Armenian varbeds (masters) dominate the silver trade in Turkey. Photo by Clement Saccorrani.
By Maro Siranosian
36 churches, 15 schools, 18 choirs, 3 newspapers, and a handful of dance groups. This is the answer you will likely get from an Armenian living in Istanbul if you ask the question: “How many Armenian [insert institution name here]’s are there in Istanbul?” If you asked a similar question to an Armenian in Beirut or Los Angeles, chances are, you would not be satisfied with the answer you received.
The Armenians of Turkey, mostly located in the city of Istanbul, do not like to be referred to as a diaspora. After all, they are living on their ancestral lands and, along with the Armenians of Iran, represent one of the oldest Armenian communities outside of Armenia proper. Prior to 1915, there were over 4,000 Armenian churches in Turkey and an estimated 2 million Armenians. Today, the churches which remain are centered in Istanbul, with some others partly scattered across eastern Turkey, including a church in the village of Vakif (the only remaining ethnic Armenian village in Turkey) located in the province of Hatay near the Syrian border.
The Armenians in Turkey can be found in almost any commercial sector and are well represented in most trades, and even dominate in some, like the silver trade in which Armenians have been working for over 600 years. They are well integrated into Turkish society and generally enjoy the same rights as the average Turkish citizen. Of course, there are some exceptions to this, as the community does not have the right to teach Armenian history at their parochial schools.
This past November, I had the opportunity to travel to Turkey with a photographer to work on a photo project about Armenians living outside the Republic of Armenia. Almost every Armenian with whom we spoke in Istanbul expressed very positive feelings towards their Turkish compatriots. They seemed not to hold grudges and recognized certain events of the past as “history”; which, though they believed should never be forgotten, they also felt should be disregarded when dictating current relations.
Having been active in the Armenian community of Los Angeles, I had strong notions about what it meant to be Armenian. Those ideas changed when I moved to Yerevan two years ago, and traveling to Turkey to meet with the Armenian community has added yet another layer to this understanding.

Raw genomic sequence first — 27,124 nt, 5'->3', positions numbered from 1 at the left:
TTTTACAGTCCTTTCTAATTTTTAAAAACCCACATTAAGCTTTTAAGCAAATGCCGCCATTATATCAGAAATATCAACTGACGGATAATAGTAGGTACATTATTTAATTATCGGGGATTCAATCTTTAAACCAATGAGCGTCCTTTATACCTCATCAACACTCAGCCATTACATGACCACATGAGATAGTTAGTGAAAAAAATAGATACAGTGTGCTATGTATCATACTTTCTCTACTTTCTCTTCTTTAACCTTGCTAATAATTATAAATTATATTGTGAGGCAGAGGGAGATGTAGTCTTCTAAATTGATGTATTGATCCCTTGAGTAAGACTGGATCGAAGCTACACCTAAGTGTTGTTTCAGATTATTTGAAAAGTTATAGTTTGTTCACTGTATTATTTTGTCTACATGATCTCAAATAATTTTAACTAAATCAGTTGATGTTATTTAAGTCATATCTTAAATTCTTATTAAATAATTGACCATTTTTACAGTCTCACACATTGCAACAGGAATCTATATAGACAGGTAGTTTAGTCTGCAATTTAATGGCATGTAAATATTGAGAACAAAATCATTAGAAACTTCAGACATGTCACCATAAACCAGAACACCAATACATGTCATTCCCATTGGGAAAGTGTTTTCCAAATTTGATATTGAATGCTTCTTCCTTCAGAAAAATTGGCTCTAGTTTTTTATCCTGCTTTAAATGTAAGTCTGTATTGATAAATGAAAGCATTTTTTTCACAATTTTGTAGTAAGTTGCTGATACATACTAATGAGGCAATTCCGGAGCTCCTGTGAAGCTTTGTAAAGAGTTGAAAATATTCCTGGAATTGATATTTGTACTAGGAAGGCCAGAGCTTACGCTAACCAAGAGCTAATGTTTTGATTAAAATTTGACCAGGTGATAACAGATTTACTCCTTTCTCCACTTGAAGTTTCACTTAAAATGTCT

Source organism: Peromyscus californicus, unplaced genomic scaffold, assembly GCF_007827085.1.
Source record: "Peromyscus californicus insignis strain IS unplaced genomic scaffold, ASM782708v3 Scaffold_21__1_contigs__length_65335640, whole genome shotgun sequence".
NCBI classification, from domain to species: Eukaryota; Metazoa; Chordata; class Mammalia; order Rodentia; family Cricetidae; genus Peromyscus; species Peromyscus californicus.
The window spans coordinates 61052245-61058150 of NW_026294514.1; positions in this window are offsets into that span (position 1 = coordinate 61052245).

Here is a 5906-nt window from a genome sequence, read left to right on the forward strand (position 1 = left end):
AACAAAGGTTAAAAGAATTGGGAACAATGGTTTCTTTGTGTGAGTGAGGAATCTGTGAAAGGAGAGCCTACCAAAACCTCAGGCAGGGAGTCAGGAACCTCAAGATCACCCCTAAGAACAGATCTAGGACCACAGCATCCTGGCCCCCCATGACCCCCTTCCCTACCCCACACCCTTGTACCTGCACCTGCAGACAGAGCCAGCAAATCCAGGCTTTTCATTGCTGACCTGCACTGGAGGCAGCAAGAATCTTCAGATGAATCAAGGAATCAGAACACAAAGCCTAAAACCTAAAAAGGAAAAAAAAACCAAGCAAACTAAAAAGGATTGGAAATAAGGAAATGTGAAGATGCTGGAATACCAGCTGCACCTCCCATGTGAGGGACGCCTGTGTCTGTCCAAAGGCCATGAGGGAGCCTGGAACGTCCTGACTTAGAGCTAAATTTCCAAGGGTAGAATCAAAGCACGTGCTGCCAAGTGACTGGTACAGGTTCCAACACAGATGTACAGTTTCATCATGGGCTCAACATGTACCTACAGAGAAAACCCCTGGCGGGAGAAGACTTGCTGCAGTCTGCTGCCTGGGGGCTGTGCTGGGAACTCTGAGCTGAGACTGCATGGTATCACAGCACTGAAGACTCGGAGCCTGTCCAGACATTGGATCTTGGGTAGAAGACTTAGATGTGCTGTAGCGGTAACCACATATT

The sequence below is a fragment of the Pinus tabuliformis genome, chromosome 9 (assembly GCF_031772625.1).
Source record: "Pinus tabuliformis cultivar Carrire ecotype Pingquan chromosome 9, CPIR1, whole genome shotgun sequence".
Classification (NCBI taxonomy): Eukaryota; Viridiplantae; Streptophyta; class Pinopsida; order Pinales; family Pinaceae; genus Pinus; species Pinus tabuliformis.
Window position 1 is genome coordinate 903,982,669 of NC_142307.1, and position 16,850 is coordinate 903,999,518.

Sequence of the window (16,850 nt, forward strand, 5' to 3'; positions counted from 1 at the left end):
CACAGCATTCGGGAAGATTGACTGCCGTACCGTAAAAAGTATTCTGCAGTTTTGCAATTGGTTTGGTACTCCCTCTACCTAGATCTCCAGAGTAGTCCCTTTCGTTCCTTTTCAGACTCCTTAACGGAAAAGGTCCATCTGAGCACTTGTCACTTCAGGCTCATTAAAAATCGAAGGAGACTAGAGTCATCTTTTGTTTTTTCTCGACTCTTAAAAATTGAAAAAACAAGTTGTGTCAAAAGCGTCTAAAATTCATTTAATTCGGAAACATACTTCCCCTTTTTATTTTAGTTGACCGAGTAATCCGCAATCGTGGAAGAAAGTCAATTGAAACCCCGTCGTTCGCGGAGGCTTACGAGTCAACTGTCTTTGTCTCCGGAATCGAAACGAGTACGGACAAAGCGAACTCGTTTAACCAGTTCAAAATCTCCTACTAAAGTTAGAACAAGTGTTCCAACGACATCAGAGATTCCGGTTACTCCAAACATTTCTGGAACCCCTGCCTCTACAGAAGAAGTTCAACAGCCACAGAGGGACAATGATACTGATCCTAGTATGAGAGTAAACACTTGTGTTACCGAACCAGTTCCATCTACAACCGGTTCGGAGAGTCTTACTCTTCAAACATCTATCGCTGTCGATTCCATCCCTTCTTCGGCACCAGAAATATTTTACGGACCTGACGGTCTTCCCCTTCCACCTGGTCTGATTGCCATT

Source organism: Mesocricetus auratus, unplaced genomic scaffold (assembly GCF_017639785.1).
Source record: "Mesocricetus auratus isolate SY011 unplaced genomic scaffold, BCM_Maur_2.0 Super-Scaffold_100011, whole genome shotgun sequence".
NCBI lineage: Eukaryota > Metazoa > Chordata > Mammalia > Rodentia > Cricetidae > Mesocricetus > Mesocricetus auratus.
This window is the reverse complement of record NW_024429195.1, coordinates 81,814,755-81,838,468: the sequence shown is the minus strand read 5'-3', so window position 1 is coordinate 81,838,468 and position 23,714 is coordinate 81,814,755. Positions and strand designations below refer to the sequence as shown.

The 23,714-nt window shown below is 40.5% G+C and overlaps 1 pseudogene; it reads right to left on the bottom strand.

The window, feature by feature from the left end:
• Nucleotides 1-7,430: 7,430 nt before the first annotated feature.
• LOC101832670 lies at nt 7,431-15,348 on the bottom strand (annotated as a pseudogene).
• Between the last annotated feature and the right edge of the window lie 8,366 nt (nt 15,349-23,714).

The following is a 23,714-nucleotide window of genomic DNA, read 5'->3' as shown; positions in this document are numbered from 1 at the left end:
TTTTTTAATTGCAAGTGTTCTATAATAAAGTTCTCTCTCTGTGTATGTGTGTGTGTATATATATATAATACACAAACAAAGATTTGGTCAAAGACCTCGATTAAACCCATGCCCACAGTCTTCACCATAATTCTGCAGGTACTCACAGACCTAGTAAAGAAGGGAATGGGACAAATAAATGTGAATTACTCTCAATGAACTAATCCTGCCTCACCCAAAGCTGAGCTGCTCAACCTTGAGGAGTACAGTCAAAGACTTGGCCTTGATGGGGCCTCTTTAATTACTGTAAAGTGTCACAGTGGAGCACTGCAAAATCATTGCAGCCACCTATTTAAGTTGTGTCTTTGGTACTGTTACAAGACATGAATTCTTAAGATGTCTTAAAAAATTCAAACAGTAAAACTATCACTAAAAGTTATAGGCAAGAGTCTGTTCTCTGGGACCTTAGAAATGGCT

The Armenians of Turkey approach the issue of the Genocide, the most salient issue for most diasporans, with much caution and prefer to live without drawing unnecessary attention to their community. Although not a single one of the Armenians we spoke with mentioned outright repression, they are well aware of the subjects which they are to avoid if they wish to live in relative peace and keep their churches and schools open. The murder of Hrant Dink, editor of the Armenian newspaper Agos based in Istanbul, is all too fresh in their memories. Dink, who was convicted by the state under Article 301 and targeted by Turkish nationalists in January 2007, played a big role in chipping away at the taboo surrounding the topic of the Genocide and awoke people’s interest in the subject.
Living in Turkey as an Armenian seems to require somewhat of an intricate balancing act. Oftentimes, efforts to simultaneously be “good citizens” of Turkey while still preserving their Armenian identities counter each other and something has to give. In certain cases what gives in the end is the former, but, according to the Armenian school principals we spoke to, accepting that Armenian history will not be taught is a relatively small price to pay to ensure that Armenian children have a school to attend where they can learn the Armenian language with their peers.
Though I cannot speak for them, it seems that the Armenians of Turkey find themselves in a paradoxical situation, struggling to preserve their Armenian identities, while at the same time being forced to sacrifice parts of that identity to be able to remain Armenian.
Unlike the Armenian communities of Los Angeles and Beirut, the Armenians of Turkey need to strive for balance while still dealing with the same issues of assimilation faced by diasporan Armenian communities. Although some may criticize the Armenians of Turkey for what they have seemingly given up, it is important to realize that they are driven by a deep understanding of what it is they stand to lose and it is only to preserve this that they sacrifice so much.